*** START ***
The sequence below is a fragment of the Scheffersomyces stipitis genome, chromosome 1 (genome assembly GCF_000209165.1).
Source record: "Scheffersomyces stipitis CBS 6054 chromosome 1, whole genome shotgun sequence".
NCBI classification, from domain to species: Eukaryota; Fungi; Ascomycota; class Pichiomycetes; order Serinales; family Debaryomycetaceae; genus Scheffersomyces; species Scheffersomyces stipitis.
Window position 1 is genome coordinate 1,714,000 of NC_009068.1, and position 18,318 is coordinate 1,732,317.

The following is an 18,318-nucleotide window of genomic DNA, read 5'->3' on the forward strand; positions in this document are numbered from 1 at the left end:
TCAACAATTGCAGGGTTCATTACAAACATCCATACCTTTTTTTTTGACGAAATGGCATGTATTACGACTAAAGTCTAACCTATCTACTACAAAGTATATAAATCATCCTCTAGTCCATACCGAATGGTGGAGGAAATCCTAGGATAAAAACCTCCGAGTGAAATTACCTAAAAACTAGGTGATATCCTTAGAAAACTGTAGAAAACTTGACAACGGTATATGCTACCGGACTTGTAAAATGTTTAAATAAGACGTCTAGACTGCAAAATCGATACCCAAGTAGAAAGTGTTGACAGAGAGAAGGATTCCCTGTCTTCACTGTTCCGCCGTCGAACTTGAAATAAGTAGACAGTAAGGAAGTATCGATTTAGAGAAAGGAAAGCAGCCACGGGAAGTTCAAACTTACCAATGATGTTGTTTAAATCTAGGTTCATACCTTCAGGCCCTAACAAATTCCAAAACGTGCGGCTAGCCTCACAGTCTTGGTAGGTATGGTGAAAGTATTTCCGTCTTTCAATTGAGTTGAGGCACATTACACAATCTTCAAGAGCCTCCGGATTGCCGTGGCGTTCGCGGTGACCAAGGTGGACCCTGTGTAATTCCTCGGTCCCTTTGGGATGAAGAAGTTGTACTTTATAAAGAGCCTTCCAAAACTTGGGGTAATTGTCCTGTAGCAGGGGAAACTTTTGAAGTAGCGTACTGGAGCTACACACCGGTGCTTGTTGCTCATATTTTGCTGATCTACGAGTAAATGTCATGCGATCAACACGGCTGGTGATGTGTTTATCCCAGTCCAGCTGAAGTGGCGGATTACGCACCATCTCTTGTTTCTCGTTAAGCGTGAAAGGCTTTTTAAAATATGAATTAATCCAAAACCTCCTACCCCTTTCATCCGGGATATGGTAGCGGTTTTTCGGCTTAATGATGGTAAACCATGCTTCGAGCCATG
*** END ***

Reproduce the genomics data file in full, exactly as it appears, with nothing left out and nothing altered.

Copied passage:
The sequence below is a fragment of the Scheffersomyces stipitis genome, chromosome 1 (genome assembly GCF_000209165.1).
Source record: "Scheffersomyces stipitis CBS 6054 chromosome 1, whole genome shotgun sequence".
NCBI classification, from domain to species: Eukaryota; Fungi; Ascomycota; class Pichiomycetes; order Serinales; family Debaryomycetaceae; genus Scheffersomyces; species Scheffersomyces stipitis.
Window position 1 is genome coordinate 1,714,000 of NC_009068.1, and position 18,318 is coordinate 1,732,317.

The following is an 18,318-nucleotide window of genomic DNA, read 5'->3' on the forward strand; positions in this document are numbered from 1 at the left end:
TCAACAATTGCAGGGTTCATTACAAACATCCATACCTTTTTTTTTGACGAAATGGCATGTATTACGACTAAAGTCTAACCTATCTACTACAAAGTATATAAATCATCCTCTAGTCCATACCGAATGGTGGAGGAAATCCTAGGATAAAAACCTCCGAGTGAAATTACCTAAAAACTAGGTGATATCCTTAGAAAACTGTAGAAAACTTGACAACGGTATATGCTACCGGACTTGTAAAATGTTTAAATAAGACGTCTAGACTGCAAAATCGATACCCAAGTAGAAAGTGTTGACAGAGAGAAGGATTCCCTGTCTTCACTGTTCCGCCGTCGAACTTGAAATAAGTAGACAGTAAGGAAGTATCGATTTAGAGAAAGGAAAGCAGCCACGGGAAGTTCAAACTTACCAATGATGTTGTTTAAATCTAGGTTCATACCTTCAGGCCCTAACAAATTCCAAAACGTGCGGCTAGCCTCACAGTCTTGGTAGGTATGGTGAAAGTATTTCCGTCTTTCAATTGAGTTGAGGCACATTACACAATCTTCAAGAGCCTCCGGATTGCCGTGGCGTTCGCGGTGACCAAGGTGGACCCTGTGTAATTCCTCGGTCCCTTTGGGATGAAGAAGTTGTACTTTATAAAGAGCCTTCCAAAACTTGGGGTAATTGTCCTGTAGCAGGGGAAACTTTTGAAGTAGCGTACTGGAGCTACACACCGGTGCTTGTTGCTCATATTTTGCTGATCTACGAGTAAATGTCATGCGATCAACACGGCTGGTGATGTGTTTATCCCAGTCCAGCTGAAGTGGCGGATTACGCACCATCTCTTGTTTCTCGTTAAGCGTGAAAGGCTTTTTAAAATATGAATTAATCCAAAACCTCCTACCCCTTTCATCCGGGATATGGTAGCGGTTTTTCGGCTTAATGATGGTAAACCATGCTTCGAGCCATG